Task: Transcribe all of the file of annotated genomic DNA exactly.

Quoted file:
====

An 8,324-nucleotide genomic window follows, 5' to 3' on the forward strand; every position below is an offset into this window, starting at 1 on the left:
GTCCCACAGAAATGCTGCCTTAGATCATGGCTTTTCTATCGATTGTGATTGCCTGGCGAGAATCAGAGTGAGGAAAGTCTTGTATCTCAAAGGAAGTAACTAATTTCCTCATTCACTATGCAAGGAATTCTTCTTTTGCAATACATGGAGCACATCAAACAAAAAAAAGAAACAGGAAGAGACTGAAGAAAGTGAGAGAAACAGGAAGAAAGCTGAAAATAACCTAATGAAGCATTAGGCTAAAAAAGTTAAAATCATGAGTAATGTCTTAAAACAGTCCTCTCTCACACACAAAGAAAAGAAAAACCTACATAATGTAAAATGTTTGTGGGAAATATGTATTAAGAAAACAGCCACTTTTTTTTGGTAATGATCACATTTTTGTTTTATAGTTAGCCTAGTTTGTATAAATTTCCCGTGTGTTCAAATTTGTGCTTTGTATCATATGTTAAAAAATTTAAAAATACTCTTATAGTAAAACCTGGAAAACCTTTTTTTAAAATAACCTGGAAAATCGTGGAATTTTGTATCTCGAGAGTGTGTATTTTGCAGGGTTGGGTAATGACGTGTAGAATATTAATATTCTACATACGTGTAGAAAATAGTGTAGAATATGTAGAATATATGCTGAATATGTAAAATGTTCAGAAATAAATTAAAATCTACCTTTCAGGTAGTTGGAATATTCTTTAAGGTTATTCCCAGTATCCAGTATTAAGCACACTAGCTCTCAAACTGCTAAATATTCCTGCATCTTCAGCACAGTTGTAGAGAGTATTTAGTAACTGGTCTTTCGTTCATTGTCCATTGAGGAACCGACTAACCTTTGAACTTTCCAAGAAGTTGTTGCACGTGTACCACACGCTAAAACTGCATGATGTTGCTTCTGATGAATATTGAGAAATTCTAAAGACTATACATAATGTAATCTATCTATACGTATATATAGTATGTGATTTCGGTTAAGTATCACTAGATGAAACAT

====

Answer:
An 8,324-nucleotide genomic window follows, 5' to 3' on the forward strand; every position below is an offset into this window, starting at 1 on the left:
GTCCCACAGAAATGCTGCCTTAGATCATGGCTTTTCTATCGATTGTGATTGCCTGGCGAGAATCAGAGTGAGGAAAGTCTTGTATCTCAAAGGAAGTAACTAATTTCCTCATTCACTATGCAAGGAATTCTTCTTTTGCAATACATGGAGCACATCAAACAAAAAAAAGAAACAGGAAGAGACTGAAGAAAGTGAGAGAAACAGGAAGAAAGCTGAAAATAACCTAATGAAGCATTAGGCTAAAAAAGTTAAAATCATGAGTAATGTCTTAAAACAGTCCTCTCTCACACACAAAGAAAAGAAAAACCTACATAATGTAAAATGTTTGTGGGAAATATGTATTAAGAAAACAGCCACTTTTTTTTGGTAATGATCACATTTTTGTTTTATAGTTAGCCTAGTTTGTATAAATTTCCCGTGTGTTCAAATTTGTGCTTTGTATCATATGTTAAAAAATTTAAAAATACTCTTATAGTAAAACCTGGAAAACCTTTTTTTAAAATAACCTGGAAAATCGTGGAATTTTGTATCTCGAGAGTGTGTATTTTGCAGGGTTGGGTAATGACGTGTAGAATATTAATATTCTACATACGTGTAGAAAATAGTGTAGAATATGTAGAATATATGCTGAATATGTAAAATGTTCAGAAATAAATTAAAATCTACCTTTCAGGTAGTTGGAATATTCTTTAAGGTTATTCCCAGTATCCAGTATTAAGCACACTAGCTCTCAAACTGCTAAATATTCCTGCATCTTCAGCACAGTTGTAGAGAGTATTTAGTAACTGGTCTTTCGTTCATTGTCCATTGAGGAACCGACTAACCTTTGAACTTTCCAAGAAGTTGTTGCACGTGTACCACACGCTAAAACTGCATGATGTTGCTTCTGATGAATATTGAGAAATTCTAAAGACTATACATAATGTAATCTATCTATACGTATATATAGTATGTGATTTCGGTTAAGTATCACTAGATGAAACAT